You already know that you have to clean and sanitize your brushes, tools, and makeup between each client. You cannot use dirty brushes on a client or a used makeup sponge. And you also know not to double-dip that mascara wand or liquid liner! There are industry standards for isopropyl and how to keep your kit clean and sanitized. If you are not familiar with how to clean and sanitize your professional kit, let’s see how we can work together. I’ll teach you everything you need to know to keep your reputation awesome and keep your clients safe!

Bad Habit  3: Over-applying makeup

I had a reader ask me years ago how to know when it’s too much makeup. You can read the entire post here.

Over-applying makeup can make you look unnatural and it can often feel (and look) cakey and heavy. But here’s the deal, there’s no such thing as too much makeup or too little makeup. The amount of makeup you wear is deeply personal to your style and preferences. Some people want to allow their natural beauty to shine through, while some people want to cover up their dark circles or dark spots. There are also those who love rocking an entire face. You have to figure out how to do you 🙂

image of foundation and makeup brushes

A lot of the fears of makeup clogging pores and irritating your skin aren’t necessarily because of wearing more makeup. It’s likely because you are using the wrong products or formulations for your skin type or using dirty makeup or brushes.

Improvements in makeup technology

Makeup technology has improved significantly over the years. Today, there are many high-quality makeup products available that can provide natural-looking coverage without clogging pores or irritating the skin.

A woman inspecting on makeup palette

Some of the biggest advancements in makeup technology include:

  • Lightweight foundations: Today’s foundations are much more lightweight and breathable than they were in the past. This means that you can achieve full coverage without feeling like you’re wearing a mask.
  • HD-compatible makeup: HD-compatible makeup is designed to look natural on camera. This type of makeup is often used by celebrities and makeup artists, but it is also available to the general public.
  • Long-wear makeup: Long-wear makeup is designed to stay in place all day long, even without touch-ups. This type of makeup is perfect for busy people who don’t have time to reapply their makeup throughout the day.

How makeup tutorials can lead to over-application

The real problem is that the beauty industry is great at convincing us we need to apply more products than we need in our day-to-day makeup application! Many people learn how to wear makeup from watching makeup tutorials on YouTube and social media. These tutorials are often created by influencers and content creators who need to use pro lighting (not natural lighting) and heavy makeup to look their best on camera. Read this post as to why online makeup tutorials don’t work >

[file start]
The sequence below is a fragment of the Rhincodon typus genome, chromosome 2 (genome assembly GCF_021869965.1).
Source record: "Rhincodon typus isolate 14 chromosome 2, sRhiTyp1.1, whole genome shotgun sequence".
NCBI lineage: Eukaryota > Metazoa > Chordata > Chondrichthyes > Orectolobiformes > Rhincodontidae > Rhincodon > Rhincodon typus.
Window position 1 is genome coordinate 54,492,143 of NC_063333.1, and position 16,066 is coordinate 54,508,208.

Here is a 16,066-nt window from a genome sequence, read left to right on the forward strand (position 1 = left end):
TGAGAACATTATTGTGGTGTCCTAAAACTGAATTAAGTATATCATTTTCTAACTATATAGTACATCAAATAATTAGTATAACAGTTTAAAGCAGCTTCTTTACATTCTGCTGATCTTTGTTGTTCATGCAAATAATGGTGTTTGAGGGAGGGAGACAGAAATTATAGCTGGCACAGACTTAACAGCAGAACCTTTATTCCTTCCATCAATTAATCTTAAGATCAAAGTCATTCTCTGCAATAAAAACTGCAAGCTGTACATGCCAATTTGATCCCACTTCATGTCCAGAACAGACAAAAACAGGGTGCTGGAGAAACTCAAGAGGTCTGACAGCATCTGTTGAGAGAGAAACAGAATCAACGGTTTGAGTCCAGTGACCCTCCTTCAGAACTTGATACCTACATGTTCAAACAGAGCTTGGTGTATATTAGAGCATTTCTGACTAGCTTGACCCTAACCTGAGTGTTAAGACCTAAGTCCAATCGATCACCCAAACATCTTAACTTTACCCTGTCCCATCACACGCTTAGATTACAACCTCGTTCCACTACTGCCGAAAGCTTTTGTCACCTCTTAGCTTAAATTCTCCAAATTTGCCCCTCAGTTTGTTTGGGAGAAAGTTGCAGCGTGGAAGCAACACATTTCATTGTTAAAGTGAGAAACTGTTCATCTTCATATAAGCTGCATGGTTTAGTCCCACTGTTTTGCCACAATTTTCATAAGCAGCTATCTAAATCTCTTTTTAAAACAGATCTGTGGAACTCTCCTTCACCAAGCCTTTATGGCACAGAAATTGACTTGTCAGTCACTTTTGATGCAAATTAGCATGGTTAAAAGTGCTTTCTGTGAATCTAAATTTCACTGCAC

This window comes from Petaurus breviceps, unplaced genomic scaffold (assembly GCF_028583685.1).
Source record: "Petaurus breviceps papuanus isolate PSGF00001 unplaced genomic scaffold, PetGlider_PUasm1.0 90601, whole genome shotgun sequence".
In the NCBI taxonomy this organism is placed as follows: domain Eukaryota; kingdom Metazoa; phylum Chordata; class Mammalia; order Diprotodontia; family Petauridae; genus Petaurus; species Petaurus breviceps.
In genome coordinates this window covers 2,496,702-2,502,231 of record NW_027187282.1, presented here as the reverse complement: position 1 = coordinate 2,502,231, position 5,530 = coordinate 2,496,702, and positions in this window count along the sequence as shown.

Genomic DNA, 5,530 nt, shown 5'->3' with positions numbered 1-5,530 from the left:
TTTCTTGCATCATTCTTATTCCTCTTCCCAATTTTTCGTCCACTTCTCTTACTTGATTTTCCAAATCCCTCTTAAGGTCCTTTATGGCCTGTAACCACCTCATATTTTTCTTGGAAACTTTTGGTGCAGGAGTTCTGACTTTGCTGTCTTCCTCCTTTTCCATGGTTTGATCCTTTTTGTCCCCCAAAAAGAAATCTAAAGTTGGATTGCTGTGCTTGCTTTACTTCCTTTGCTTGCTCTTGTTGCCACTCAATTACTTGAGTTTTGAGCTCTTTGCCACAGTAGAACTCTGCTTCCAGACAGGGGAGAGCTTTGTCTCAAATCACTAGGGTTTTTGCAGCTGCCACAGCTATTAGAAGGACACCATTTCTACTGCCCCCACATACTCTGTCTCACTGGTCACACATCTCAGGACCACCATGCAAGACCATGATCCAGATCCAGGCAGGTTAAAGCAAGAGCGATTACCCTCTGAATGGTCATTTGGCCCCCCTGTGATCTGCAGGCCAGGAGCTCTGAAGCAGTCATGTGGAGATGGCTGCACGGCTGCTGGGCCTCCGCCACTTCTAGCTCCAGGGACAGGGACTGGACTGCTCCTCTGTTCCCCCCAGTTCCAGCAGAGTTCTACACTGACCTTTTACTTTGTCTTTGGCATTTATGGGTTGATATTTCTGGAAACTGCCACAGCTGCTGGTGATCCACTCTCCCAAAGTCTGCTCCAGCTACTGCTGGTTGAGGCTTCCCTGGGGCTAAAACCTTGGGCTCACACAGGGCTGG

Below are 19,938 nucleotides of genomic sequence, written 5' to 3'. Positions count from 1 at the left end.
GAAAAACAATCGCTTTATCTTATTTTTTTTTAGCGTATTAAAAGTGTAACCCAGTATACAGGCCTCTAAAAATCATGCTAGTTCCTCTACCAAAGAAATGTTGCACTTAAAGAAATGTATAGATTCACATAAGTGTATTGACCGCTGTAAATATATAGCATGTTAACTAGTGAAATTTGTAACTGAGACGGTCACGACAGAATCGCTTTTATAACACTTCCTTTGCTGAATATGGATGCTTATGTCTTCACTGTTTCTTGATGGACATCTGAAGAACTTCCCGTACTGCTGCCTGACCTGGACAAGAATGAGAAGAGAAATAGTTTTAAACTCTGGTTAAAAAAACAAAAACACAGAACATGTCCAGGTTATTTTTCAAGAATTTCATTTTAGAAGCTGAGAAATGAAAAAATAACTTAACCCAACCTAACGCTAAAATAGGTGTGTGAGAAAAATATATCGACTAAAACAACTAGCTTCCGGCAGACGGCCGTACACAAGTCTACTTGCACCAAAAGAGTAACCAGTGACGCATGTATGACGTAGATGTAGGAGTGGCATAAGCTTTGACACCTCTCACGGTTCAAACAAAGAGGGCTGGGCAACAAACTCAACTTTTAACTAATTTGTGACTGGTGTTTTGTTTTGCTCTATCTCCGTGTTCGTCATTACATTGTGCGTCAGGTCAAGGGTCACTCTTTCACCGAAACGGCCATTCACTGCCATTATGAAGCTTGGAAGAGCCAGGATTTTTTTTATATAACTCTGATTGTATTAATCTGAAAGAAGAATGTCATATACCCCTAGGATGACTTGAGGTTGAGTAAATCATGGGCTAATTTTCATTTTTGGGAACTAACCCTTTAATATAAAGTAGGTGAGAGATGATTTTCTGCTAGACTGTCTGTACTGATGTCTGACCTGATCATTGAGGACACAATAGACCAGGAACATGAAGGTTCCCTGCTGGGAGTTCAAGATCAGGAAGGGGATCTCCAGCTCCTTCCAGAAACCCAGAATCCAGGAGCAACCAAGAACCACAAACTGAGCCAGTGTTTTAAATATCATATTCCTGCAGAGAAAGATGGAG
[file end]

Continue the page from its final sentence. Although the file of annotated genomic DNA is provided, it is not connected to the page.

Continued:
An influencer giving makeup tutorial

It is important to remember that these tutorials are not always realistic for everyday life or for achieving a natural look. Remember, the goal of these influencers is to sell products or build relationships with brands, so they may use more makeup than necessary. They are in the content-creation business, not the makeup education business.

A better alternative to makeup tutorials is to invest in makeup education.

A good makeup educator can teach you how to apply makeup in a way that enhances your natural features and looks good in real life. For example, I’m committed to teaching people how to wear makeup in a way that makes them feel their best and I don’t answer to beauty brands. If you’re ready to break up with over-applying makeup, or any of the other common makeup mistakes mentioned in this post, I can help. Here’s how:

  • Makeup books, like mine! Or, check out my other highly recommended books here!
  • Online courses. If you are new to makeup or you want to reset your relationship with makeup, take my course Learn Makeup in 5 Days, which will help teach you how to craft your unique makeup look and avoid a makeup “rookie mistake” or two.  
  • 1:1 coaching. I offer 1:1 coaching inside my Create Your Signature Makeup Look program.


learn more about create your signature look


Tips on how to apply makeup more naturally:

  • Warm up your foundation on the back of your hand before applying.
  • Start with a light layer of foundation and build up coverage (I demonstrate how to build your foundation inside of my Learn Makeup in 5 Days course).
  • Use concealer sparingly or instead of foundation.
  • Use a light hand (not too much pressure) when applying other makeup products.
  • Concentrate a small amount of blush on the apples of your cheeks and blend up and out to avoid harsh lines.
  • Start with a light layer of lipstick in the center of your lips instead of coating your entire lips in a cream color.